Antique or vintage diamonds have an allure to them that others don't, bringing with them a history that reaches back long before you ever encounter them. Sometimes a stone is enriched by an accompanying story, and sometimes the story has been lost, leaving you to imagine what life a diamond had before you discovered it. Antique diamonds are wonderful choices for modern engagement rings, particularly for the woman who loves a story or history -- and for those seeking something that just looks a little 'different'. There are several different types of antique diamonds, each with telltale characteristics that give them a slightly different or unique sparkle. As an added bonus, antique diamonds are an environmentally-friendly and socially responsible choice, as they require no additional impact on the environment or people.
The Old European Cut
What we know as a 'European Cut' or 'Old European Cut' diamond is actually a predecessor to today's brilliant cut. It marks a stage in the evolution of diamond cutting, and reflects the ability and technology of the time. Today's diamond cutting is more advanced, and thus more refined, resulting in more symmetrical shapes, more facets, and flashier stones with maximum sparkle and light refraction. According to GIA, "trade professionals characterize old European cuts as having small table facets, heavy crowns, and overall “deep” or “steep” proportions."
This style is typical of stones with cutting origins from the mid 1800s to the early 1900s. Old Euro diamonds feature a wide range of cutting variation, and as a result, grading labs do not apply a 'cut grade' to such stones, since there really are no standards to go by. This ensures that these diamonds are never judged by standards that they were never fashioned to meet, and from which they would likely receive a “Fair” or “Poor” cut grade for. Furthermore, they are not criticized on a technicality for the main feature that gives them their charm. Often, lovers of antique diamonds will prefer certain styles of cut (shallow vs deep) and will seek to find those particular specimen or 'makes'. Technically, to qualify as an 'Old European,' a diamond must exhibit at least three of the following:
* Table Size: 53% Or Less
* Crown Angle: 40% Or Greater
* Culet: Slightly Large to Large
* Lower Half Facet Length: 60% Or Less
The Old Mine Cut
The old mine can often be confused with the old European cut, but is actually distinctly different. The 'old mine' features a square-shaped girdle with slightly rounded corners, most similar in contour to the modern cushion cut. Old mine cuts date back to the early 1700s and were very popular during Georgian and Victorian eras. They are easily distinguishable by their shape, which is actually the result of a technical decision. Diamond cutters aimed to maximize carat weight and to minimize rough loss during cutting -- which is where the distinctive shape of an old mine cut diamond comes from. In addition to their overall square or cushion shape, old mine cuts are recognized by a large culet, deep pavilion, small table and a high crown. Old mine diamonds do share 58 facets, just like a modern round brilliant, however they are always more asymmetrically shaped. Often times this asymmetry is what lends to the feel of the antique stone -- giving it a sense of time and history, or alluding to the hand of the cutter.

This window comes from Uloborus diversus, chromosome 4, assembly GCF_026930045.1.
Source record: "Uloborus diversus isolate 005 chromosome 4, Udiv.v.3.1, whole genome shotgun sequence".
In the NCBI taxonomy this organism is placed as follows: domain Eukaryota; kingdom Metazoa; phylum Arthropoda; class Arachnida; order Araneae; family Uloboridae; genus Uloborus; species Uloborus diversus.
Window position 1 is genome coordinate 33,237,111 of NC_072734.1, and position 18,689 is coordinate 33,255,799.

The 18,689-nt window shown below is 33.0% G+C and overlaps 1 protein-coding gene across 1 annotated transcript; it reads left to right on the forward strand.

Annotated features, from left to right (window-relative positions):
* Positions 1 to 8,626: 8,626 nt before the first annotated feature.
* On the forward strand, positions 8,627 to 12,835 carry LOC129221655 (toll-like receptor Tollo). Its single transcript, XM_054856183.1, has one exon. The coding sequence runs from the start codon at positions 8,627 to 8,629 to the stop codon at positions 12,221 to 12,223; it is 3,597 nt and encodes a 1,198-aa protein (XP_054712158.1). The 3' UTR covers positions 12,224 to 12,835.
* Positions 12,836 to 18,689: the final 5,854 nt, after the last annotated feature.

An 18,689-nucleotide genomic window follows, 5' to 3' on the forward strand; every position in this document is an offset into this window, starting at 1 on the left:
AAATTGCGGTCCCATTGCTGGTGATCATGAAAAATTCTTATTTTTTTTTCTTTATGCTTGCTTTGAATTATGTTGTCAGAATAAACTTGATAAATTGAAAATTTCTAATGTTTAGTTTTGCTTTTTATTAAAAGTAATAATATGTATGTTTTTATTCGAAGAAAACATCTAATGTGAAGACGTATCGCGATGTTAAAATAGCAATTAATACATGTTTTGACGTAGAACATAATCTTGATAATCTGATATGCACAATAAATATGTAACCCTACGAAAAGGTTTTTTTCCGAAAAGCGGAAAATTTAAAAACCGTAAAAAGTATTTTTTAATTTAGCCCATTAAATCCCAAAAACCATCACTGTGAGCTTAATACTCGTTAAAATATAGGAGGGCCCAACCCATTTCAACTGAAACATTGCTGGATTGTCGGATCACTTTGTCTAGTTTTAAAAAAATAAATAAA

As an attempt to address older-style diamonds that aren’t technically Old European, but also don't meet modern standards, GIA designated the 'circular brilliant' cut. Before this designation, graders were forced to either call a stone a round brilliant, grading it according to modern standards, or to call it an old European cut and leave off a cut grade. A transitional cut, the 'circular brilliant' refers to a stone that is somewhere between the 'old European' and a modern brilliant. In order to be considered a circular brilliant, a diamond must meet the following criteria:
* Lower half length: less than or equal to 65 percent
* Star length: less than or equal to 50 percent
* Culet size: medium or larger
The Single Cut
The single cut diamond is most often seen on smaller stones, and features eight crown facets and eight pavilion facets. Dating back to the 1300s, this antique diamond cut is one of the oldest -- and is set apart from others by an often octagonal shape and simplistic design (modern full cuts feature 58 facets). Single cut diamonds are sometimes also referred to as 'eight cuts'. Single cut diamonds can often be recognized quickly as they have a unique or different sparkle or flash to them.
When to Choose an Antique Diamond
An antique diamond is a perfect choice if you love antiques and want a timeless classic. Similarly, if you're after something truly unique and one of a kind -- an antique stone may be ideal. Owning an antique diamond means that you will never have exactly what someone else has -- yours will always be different, recognizable. Antique stones also have a romantic, classic feel that perfect ideal or modern cuts sometimes lack -- as those can feel a bit too 'perfect' or engineered for some tastes.
Another reason to source an antique diamond might be for more sustainable reasons. Although the original sources of antique stones are often never known, or circumstances may have been less than desirable by modern standards -- you can rest assured your modern choice is not creating a current negative environmental or social implication. A stone that was mined and cut hundreds of years ago is repurposed -- thus not causing additional harm in your lifetime, regardless of what its origins may have been. In that way, you can choose an antique diamond with a sense of peace of mind, knowing that your choice makes sense in terms of least impact -- which in itself can be viewed as a socially and environmentally conscious choice.